Tag Archives: Modular

And there’s more! User experience for groups on campus

As a follow-on to this project, we’re going to be undertaking a study of group management user experiences for an institutional group management service, with the goal of creating designs for a group service user interface which matches genuine academic and scholarly behaviours and needs. Background The MEAoT project explored two teaching administration tools – [...]

the MAW of HEFCE

Prof. Peter Barrett writes in the 27 May TES about a HEFCE-funded project on Managing Academic Workload, led by him and Lucinda Barrett at the University of Salford and involving 20 partner institutions.  The project has recently published a report; “Management of Academic Workloads: Improving Practice in the Sector“.It is interesting to see such a [...]

Project Outputs

Continuing our wrapping-up theme, we’ve put together a list of links to code, demonstrations and documents we’ve produced during the project. The final report of the project has been posted on the JISC website, but we promised to include all the links right here as well so here they are:Final Report Final Report of the [...]

computing for the person in the street

Or in our case, the person in the teaching office!Our “tenets for software that can be maintained by non-specialists” might have some things in common with Jef Raskin’s “Design Considerations for an Anthropophilic Computer” (28-29 May 1979). Simple hardware is not that unlike simple software: dispensing with multiple modes, interfaces with other systems, no libraries [...]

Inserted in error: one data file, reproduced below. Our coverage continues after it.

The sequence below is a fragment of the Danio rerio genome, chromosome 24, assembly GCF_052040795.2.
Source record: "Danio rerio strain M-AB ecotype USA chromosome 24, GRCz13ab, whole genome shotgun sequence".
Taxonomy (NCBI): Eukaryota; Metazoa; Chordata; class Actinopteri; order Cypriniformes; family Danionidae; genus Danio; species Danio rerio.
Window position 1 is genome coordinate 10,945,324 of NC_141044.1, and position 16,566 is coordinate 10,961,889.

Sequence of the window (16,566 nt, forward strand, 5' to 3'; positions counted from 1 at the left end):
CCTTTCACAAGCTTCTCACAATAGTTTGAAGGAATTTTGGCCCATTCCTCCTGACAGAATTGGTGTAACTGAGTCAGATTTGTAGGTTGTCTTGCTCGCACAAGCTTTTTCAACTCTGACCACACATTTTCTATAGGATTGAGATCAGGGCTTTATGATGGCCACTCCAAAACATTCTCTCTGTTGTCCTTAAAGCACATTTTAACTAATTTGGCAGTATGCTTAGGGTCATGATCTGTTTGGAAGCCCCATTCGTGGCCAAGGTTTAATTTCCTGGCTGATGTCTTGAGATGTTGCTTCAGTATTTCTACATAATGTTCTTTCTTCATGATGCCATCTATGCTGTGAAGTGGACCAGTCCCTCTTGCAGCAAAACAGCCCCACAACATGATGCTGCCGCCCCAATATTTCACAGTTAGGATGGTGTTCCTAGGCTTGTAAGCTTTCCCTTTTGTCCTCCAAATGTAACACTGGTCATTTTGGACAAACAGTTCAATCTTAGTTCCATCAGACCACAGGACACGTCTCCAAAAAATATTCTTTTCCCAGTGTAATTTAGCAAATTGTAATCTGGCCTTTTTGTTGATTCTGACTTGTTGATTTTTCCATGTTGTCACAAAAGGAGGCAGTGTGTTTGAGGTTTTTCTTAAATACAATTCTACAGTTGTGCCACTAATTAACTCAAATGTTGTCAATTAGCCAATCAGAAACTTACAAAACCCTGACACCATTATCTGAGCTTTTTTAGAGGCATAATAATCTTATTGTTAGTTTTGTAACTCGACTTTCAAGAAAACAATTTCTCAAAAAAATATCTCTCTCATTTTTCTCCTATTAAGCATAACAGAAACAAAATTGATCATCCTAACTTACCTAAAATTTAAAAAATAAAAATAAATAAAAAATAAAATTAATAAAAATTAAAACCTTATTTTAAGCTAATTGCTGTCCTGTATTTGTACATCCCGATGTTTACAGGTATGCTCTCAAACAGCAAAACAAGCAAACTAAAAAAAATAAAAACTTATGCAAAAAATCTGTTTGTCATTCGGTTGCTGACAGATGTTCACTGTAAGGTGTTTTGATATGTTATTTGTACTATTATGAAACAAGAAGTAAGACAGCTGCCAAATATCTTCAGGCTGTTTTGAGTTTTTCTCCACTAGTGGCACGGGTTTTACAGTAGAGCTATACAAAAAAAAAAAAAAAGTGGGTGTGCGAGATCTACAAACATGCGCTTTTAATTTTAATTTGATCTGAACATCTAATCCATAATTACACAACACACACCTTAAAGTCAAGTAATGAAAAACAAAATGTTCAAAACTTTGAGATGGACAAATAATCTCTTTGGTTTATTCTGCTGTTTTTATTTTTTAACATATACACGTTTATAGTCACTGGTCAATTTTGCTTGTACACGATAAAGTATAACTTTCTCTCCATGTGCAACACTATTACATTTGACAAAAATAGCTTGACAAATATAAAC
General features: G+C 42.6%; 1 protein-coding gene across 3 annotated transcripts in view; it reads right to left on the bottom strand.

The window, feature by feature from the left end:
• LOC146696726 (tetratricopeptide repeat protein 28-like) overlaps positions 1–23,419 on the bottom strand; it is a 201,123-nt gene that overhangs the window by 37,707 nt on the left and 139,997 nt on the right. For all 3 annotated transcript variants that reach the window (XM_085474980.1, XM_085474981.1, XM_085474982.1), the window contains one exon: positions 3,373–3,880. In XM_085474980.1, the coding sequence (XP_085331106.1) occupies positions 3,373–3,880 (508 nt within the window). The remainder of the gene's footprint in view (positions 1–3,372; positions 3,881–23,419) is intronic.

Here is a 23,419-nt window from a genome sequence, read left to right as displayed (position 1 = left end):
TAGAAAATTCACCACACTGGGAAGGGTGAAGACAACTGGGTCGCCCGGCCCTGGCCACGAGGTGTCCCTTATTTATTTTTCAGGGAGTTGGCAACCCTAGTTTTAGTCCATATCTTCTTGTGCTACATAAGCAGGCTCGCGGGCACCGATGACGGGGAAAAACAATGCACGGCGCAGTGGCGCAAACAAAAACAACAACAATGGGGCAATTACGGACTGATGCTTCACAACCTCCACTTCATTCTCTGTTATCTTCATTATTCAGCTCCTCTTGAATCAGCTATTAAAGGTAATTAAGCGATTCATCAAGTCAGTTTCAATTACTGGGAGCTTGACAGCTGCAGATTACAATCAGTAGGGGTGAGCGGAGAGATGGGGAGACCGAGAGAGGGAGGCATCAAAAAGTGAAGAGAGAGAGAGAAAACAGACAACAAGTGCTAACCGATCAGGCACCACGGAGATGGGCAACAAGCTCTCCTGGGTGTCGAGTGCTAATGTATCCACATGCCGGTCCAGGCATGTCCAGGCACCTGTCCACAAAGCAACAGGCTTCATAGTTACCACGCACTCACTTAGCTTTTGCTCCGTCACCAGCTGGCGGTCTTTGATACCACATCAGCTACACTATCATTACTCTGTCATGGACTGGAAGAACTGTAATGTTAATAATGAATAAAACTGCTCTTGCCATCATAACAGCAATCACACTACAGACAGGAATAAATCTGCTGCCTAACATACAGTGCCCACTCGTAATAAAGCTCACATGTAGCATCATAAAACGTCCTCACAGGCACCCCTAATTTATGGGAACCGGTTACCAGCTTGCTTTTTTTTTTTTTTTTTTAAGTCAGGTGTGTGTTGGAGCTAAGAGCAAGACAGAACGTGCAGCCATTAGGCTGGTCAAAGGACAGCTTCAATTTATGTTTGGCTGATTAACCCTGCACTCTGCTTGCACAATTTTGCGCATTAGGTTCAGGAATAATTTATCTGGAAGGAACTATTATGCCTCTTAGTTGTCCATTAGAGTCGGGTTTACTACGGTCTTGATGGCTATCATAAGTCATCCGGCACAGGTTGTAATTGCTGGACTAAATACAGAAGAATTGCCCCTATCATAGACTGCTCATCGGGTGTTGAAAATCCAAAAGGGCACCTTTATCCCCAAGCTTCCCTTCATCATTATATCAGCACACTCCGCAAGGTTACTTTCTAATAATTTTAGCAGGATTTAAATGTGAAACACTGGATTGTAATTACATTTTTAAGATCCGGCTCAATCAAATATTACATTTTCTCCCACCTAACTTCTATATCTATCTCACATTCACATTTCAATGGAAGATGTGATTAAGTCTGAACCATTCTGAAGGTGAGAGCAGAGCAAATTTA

Closing summary

We reproduce here the executive summary from our final report:Most universities have a central IT function. Despite this, or sometimes because of it, individual departments and academics are frequently motivated to develop ʻhome grownʼ IT systems, to fulfill unmet needs or to support particular departmental processes. These systems are often small and minimally complex, but [...]

Comparison of software development approaches

Following on from our last post, about ‘trunkless’ software development, we want to share some thoughts about when it might be useful to consider that model. Many thanks to Matthew Jones, now of the South African Sugar Cane Research Institute, who developed much of this thinking.Centralised systems in the Cambridge University contextThe University of Cambridge [...]

‘Trunkless’ development

Following on from our last post, about developing simple software, we’d like to describe how we used this in practice, taking the Engineering Department’s TODB software, making custom versions for six other departments, and making them feel able to take responsibility for maintaining and supporting it into the future.We plan to publish this also as [...]

Developing Simple Software

These are the principles we used to guide our development of software which would be deployed and maintained locally in university departments by non-professional programmers, such as computer officers, competent academics, even summer students. We are planning to also publish them as a white paper companion piece to the e-Admin project’s final report.Appropriate to the [...]

tasty outcomes

Yesterday, the project team met to complete our programme evaluation. In our discussions, we summarised the outcomes of the project: two examples of a prototype user-generated software system providing a requirements definition or specification for use in further work provided a model of how simple software development principles can provide a system which non-specialists can [...]

wrapping up

The project team is currently wrapping up the final loose ends for “MEAoT”. I think one thing we’ve learned is that acronyms can be very ugly, and it might sometimes be better to stick with a nice meaningful name!We’ve had some people join us towards the end of the project, with Guy Chisholm working hard [...]

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